August 14, 2007

Moderator: Jenna Freedman (Barnard College)

Session Notes


In her blog post, I think Jenna Freedman got down at least as much as me, all while moderating and getting everyone's names! I thank her for introducing this topic, which benefits anyone who wants to introduce new ideas. I didn't get everyone's names but I can tell you that all kinds of librarians participated, from colleges like Baruch, Rutgers, NYU, Yeshiva University and the New School. There were also many attendees from public libraries and someone from IBM, a law firm, and a private NYC library.

The discussion focused on ways to win over administrations who are resistant to change. A critical tool is a well thought-out and researched proposal. Jenna showed us the detailed proposal that opened the door to her zine collection at Barnard. It included points that addressed library policy, circulation figures, cataloging concerns, archiving, and budget, a literature review, possible pro's and con's, action plan, and a bibliography. Miriam DesHarnais has good things to add in her article in Library Journal (it's the 3rd article on the page).

Some obstacles to change:

slow and/or unresponsive administration
monolithic or bureaucratic organization
lengthy vetting process
being a new employee
staffing limitations
lack of follow-through from admin.
unhealthy, unsupportive work environment

Suggestions for making change happen:

- If your work environment is so unhealthy that you feel disrespected as an employee, change can be effected by speaking out outside the library, using the media, legal support, professional journals, and conferences

- A written proposal will be more effective than a verbal one. Take it to the top of the admin. if necessary. Another attendee later warned that there may be repercussions from going over your immediate supervisor.

- Including pro's and con's in a proposal can be very convincing.

- When approaching IT for support, phrase your request as a request for help. Do your research, and be willing to fail.

- Start small to test your idea, or try one piece of the project and expand later.

- Use the success of others as an example, to add credibility to your idea. Look at Library Success: A Best Practices Wiki at http://www.libsuccess.org.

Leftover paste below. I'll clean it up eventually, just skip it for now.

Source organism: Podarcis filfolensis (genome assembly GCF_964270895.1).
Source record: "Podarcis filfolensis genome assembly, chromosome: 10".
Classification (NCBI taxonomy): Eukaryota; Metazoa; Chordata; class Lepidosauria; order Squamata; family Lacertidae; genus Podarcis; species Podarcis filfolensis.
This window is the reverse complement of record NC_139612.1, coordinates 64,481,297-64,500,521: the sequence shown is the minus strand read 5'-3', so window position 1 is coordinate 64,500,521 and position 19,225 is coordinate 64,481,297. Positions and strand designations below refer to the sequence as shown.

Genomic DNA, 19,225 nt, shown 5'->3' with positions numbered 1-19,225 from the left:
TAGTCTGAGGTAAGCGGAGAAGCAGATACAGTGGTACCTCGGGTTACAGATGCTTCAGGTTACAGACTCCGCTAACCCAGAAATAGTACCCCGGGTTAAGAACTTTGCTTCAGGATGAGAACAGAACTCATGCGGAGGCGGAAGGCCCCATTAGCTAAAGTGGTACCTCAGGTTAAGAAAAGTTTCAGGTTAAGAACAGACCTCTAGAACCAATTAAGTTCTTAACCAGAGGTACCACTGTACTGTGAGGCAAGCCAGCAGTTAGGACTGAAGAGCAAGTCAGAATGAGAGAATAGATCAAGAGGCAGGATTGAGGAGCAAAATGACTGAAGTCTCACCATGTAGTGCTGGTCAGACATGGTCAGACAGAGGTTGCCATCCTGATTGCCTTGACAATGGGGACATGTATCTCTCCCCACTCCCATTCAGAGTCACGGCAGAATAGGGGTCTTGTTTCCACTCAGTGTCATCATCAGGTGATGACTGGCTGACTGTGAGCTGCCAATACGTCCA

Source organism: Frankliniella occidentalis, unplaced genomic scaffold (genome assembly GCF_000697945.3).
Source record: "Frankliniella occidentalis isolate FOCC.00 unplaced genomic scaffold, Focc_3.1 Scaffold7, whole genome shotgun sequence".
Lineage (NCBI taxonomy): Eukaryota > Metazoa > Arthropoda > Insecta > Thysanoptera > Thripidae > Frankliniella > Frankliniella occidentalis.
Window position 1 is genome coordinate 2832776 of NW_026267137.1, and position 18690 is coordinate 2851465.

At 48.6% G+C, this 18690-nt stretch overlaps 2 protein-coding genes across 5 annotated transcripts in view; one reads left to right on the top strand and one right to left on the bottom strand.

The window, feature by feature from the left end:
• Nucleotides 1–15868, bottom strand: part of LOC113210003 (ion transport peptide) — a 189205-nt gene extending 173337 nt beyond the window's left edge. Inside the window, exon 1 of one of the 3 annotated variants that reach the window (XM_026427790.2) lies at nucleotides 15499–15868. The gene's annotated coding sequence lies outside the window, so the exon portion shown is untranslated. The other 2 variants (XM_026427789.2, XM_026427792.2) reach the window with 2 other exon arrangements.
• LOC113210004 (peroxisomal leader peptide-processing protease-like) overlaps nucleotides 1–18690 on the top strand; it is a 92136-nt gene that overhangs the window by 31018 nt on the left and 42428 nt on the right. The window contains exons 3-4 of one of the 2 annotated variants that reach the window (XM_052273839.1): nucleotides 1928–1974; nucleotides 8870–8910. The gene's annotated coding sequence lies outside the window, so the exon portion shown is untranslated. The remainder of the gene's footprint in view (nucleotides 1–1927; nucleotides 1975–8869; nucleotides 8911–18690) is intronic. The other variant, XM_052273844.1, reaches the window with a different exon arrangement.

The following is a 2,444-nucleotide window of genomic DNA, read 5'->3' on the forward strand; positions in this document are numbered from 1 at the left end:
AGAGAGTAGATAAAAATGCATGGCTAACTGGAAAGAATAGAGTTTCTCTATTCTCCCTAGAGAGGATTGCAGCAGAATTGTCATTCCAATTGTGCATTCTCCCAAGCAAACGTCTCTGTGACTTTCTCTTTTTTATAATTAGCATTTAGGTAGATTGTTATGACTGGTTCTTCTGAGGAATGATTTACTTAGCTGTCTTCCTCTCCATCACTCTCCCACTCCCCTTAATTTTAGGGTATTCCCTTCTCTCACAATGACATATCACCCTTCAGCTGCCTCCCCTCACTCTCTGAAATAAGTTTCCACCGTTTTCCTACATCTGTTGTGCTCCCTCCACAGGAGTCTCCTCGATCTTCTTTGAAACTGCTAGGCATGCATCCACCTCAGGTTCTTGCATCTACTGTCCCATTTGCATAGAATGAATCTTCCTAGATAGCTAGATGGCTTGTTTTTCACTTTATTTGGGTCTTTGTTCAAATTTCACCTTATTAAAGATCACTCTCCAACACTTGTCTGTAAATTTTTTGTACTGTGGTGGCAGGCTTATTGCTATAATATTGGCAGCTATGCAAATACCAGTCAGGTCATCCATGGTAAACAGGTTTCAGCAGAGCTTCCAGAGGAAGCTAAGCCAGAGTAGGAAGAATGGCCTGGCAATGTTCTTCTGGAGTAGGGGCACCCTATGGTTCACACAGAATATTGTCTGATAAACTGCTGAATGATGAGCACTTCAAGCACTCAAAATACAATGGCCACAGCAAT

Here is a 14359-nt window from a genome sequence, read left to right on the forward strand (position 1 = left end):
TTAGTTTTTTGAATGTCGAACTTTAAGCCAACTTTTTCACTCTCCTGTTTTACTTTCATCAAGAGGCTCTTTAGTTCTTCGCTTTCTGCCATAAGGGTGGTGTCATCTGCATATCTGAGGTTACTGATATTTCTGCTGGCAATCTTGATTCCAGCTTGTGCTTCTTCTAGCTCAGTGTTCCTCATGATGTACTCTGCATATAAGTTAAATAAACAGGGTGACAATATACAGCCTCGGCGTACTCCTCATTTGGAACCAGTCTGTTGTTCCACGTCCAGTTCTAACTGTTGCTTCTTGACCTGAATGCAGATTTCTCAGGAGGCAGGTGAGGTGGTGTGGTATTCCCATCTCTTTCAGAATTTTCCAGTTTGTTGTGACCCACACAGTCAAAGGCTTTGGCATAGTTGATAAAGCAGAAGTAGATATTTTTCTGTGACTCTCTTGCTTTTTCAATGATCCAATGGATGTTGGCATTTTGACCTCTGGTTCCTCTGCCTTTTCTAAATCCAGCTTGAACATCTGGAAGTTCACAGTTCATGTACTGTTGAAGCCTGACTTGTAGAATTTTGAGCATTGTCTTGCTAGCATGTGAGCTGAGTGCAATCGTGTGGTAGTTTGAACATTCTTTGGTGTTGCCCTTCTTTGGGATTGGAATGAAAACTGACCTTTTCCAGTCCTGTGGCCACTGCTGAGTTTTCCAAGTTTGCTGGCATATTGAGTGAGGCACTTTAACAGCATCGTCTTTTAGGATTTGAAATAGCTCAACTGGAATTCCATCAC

- Building relationships outside your immediate circle is key. Ask questions and learn about their work. Eventually these contacts may come to you with information of interest.

- You can also marshall support from local professional organizations and blogs.

- Mentors can also provide support.

- Professional organizations and unions can lend power to librarians who feel that they are in a powerless position.

- Accompanying your written proposal with a presentation can be very effective. Training as part of the proposal is critical. Show your administration how your idea can benefit them.

Overt vs. covert changes:

There was a discussion about the pro's and con's of going ahead with an idea without getting approval, even against policy. Is being subversive a good way to effect change? Being covert avoids red tape and bureaucracy, and gets things accomplished quickly. One librarian asserted that if public libraries are not quick, responsive and agile, the only way to get ideas into place is to be covert. Some agreed that policies were meant to be interpreted and that we are hired to think for ourselves. Someone else complained that publicizing a new idea in a committee can lead to it being lost. Vetting a proposal can take so much time that the project can become outdated. Another commented that you can justify violating a policy if you are confident that it is the right thing to do, particularly in supporting employees.

It is difficult to be covert when your idea concerns a new technology. New technologies must be approved because they can damage library computers or the network. Downloading can be blocked. Most of us don't have the savvy to get around computer security to try new things. Making changes and trying new ideas covertly also means you have less support, publicity, etc. from your organization.


Everyone please feel free to correct and/or add to what I have recorded.

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